Translation: Poems by Elvira Hernández

Poems by ELVIRA HERNÁNDEZ

Translated from the Spanish by THOMAS ROTHE

Poems appear in both Spanish and English.

 

Translator’s Note

When Elvira Hernández began publishing poetry in the 1980s, the few pictures that appeared of her in literary supplements never revealed her entire face. A hand, an arm, a post, a leaf, a slightly out-of-focus photograph would interrupt the frame to conceal her identity. Whereas some of Chile’s most renowned poets—Gabriela Mistral, Pablo Neruda, Pablo de Rokha—chose unique pseudonyms difficult to forget, Hernández, whose birth name is María Teresa Adriasola, adopted a pen name that could easily get lost among the crowd. Far from an artistic pose or esoteric performance to gain attention, Hernández’s decision to remain unrecognizable speaks of the very real political persecution that swept through Chile and the Southern Cone during the 1970s and 80s. To write or make art in the asphyxiating environment of Pinochet’s 17-year dictatorship, in the midst of disappearances and exile, media complicity and a cultural blackout, implied an act of resistance, a conscious decision, despite the risks involved, to create dangerously, as Albert Camus and, later, Edwidge Danticat would say.

Hernández’s entire poetic universe is informed by these circumstances, using the nuances of language to produce multiple meanings and interpretations. When we cannot voice our opinions in public, we are forced to encode words, connect with our interlocutors through covert messages. But Hernández goes beyond encoding to mold a unique voice within Chilean literature that seeks to connect culture with politics and history. Her poetry, often balanced on a seesaw between so-called high and low art, dissects the past in order to offer a possibility of moving forward, but always against the grain of modern society’s increasingly accelerated pace and desire for immediate gratification. In this sense, many of her poems take on the form of a palimpsest, layered with language from different cultural contexts and time periods.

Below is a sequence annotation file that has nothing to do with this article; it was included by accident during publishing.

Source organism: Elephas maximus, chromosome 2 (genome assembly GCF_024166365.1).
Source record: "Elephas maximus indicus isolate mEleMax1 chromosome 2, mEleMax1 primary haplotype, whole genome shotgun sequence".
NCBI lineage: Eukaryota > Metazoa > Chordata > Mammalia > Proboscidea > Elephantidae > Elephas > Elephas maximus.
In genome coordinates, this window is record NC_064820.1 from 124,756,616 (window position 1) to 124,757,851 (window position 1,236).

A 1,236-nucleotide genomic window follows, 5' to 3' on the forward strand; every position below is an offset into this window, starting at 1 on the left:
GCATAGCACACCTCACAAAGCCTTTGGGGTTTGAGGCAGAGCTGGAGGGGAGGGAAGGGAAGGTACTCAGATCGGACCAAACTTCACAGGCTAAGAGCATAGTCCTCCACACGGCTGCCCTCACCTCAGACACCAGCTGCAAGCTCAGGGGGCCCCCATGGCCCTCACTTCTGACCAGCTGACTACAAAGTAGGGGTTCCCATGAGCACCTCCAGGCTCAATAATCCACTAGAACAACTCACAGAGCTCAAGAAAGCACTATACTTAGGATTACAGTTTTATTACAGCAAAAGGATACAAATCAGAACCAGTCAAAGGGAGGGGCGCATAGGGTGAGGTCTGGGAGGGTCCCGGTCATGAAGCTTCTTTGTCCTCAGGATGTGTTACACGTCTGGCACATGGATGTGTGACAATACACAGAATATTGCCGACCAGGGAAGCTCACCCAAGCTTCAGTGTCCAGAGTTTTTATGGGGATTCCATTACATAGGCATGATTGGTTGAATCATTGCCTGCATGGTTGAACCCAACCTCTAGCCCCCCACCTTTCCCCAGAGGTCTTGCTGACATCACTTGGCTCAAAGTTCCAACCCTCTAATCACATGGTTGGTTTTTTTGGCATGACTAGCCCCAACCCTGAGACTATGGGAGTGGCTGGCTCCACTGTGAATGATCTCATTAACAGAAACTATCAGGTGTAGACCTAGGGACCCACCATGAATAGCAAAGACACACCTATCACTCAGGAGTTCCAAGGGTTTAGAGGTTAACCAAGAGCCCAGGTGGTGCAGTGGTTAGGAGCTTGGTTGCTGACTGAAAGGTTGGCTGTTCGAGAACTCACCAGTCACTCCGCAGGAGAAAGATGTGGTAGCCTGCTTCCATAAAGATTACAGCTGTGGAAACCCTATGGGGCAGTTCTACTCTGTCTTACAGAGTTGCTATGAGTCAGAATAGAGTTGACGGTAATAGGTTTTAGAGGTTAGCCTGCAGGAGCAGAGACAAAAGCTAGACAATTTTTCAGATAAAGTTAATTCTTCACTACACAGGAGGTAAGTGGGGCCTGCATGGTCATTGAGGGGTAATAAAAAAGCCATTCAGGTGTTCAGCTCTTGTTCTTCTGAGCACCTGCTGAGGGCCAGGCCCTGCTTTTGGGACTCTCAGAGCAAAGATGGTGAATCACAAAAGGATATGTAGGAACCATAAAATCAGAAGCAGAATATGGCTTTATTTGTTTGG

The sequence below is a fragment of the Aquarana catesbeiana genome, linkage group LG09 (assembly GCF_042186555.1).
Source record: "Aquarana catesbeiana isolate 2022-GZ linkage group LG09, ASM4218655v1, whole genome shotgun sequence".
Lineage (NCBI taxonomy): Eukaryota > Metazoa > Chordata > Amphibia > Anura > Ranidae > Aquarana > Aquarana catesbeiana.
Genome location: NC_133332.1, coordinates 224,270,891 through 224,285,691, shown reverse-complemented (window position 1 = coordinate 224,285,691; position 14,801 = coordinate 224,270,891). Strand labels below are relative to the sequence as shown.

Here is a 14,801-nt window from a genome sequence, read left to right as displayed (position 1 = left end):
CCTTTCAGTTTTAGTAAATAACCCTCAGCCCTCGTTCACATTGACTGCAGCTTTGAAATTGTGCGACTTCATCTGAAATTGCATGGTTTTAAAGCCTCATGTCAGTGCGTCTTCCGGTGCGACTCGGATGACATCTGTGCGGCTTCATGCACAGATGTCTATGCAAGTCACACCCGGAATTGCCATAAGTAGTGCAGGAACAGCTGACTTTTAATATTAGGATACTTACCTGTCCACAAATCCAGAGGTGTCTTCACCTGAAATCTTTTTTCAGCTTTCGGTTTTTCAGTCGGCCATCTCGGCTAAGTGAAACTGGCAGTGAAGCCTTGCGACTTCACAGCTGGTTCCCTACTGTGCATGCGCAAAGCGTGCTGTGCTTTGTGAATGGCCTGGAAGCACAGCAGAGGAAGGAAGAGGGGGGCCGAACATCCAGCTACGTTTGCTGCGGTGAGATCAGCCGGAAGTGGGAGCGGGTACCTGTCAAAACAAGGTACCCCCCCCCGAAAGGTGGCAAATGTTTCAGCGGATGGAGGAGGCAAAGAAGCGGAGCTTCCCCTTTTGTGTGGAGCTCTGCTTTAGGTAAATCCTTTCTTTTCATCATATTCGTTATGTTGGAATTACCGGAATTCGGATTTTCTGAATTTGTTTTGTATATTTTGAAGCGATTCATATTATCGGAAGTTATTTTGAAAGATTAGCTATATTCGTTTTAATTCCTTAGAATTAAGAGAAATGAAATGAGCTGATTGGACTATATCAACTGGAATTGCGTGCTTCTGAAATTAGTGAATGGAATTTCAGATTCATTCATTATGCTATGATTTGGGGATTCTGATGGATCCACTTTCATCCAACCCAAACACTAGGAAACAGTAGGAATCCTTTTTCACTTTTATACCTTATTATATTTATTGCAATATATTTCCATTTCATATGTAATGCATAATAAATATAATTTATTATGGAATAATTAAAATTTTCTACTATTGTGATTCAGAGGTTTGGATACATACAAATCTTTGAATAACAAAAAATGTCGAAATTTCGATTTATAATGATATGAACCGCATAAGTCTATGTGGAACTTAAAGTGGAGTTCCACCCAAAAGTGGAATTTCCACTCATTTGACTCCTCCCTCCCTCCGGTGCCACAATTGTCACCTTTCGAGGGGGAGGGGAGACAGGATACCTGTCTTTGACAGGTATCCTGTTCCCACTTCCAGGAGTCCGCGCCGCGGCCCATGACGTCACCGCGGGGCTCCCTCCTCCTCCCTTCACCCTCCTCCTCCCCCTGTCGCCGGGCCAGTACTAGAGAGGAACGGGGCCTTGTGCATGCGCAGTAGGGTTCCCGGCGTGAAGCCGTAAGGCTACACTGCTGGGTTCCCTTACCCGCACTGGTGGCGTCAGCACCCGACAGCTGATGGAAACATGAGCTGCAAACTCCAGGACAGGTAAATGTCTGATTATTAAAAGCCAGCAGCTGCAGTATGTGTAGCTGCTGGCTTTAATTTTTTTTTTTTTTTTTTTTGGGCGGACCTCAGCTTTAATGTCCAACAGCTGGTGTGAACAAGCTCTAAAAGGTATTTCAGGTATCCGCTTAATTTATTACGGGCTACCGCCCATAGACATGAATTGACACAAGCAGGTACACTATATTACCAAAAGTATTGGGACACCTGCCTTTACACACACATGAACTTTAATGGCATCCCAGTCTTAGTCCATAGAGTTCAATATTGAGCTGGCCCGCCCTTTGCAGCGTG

The two poems I have translated here come from the chapbook un fantasma recorre el mundo, published in Chile in 2012 by Cuadro de Tiza. This title could be translated as a spectre is haunting the world, following the original’s reference to the opening line of the Communist Manifesto. In this short book of nine poems, Hernández exposes the violence of late capitalism, especially on bodies and language, and explores the relationship between the production of goods, knowledge, and power, not only questioning dominant ideologies, but also dominant aesthetics. There is nothing distinctively “Chilean” about these poems, aside from the author’s perspective, as they speak of transatlantic relationships, the circulation of goods and ideas between Western Europe and Latin America.

Translating Hernández’s work involves a process of searching for layers of meaning in another language. While I have chosen words or phrasings that may sound a bit off to the English-speaking reader, this is meant to convey a sense of strangeness, also present in the original, and move the reader closer to the uneasy space in which Hernández often leaves us. Instead of smoothing out the kinks, I have attempted to recreate the foreign elements of these poems—which, I hope, inclines the reader to remain alert, as if immersed in an unfamiliar setting.

—Thomas Rothe

 

 

en la casa de colón

dedicado a Javier Bello

en ningún lugar
en parte alguna
se presentarían poetas disfrazados de faros
si no los obnubila el espejo
habrán sentido la salida de la mandorla
a esta hora quizás tramitan
la recuperación de sus equipajes perdidos

de acuerdo: no es el teide el que humea
es un cráter boreal que saca la voz
y regala otro manto de azufre

recién llegada te atienes a otros descubrimientos
el negativo de una américa estampada por tiépolo
cornucopia vaciada
cielos impuros aguas secas
animalitos extinguidos
verdura artificial
y el oro –todavía el oro–
rascándolo lamiscándolo
como en unas pascuas

vienes del pasado al pasado
supones que cruzarás el urola
si no se interpone el leteo y
otras mariguanzas de la mente y
el río de los mendigos1 deja de ser una fascinación
en el viaje a una destartalada semilla

en verdad no sabes dónde pararás
ya no quedan viajes
solo un rebotar donde no rebota la metralla
un desplazamiento de pateras y rápidos navíos-otan
pánico que lleva a acurrucarse
¿en dónde larrea?
un… ¿adónde irá ese cardumen?
sardinillas aéreas aviones no-tripulados

el horizonte renueva su aspecto de fosa común
los fantasmas son los únicos que no olvidan sus lugares
y tú llevas esa pálida coloración

 

in the house of columbus

for Javier Bello

nowhere
anywhere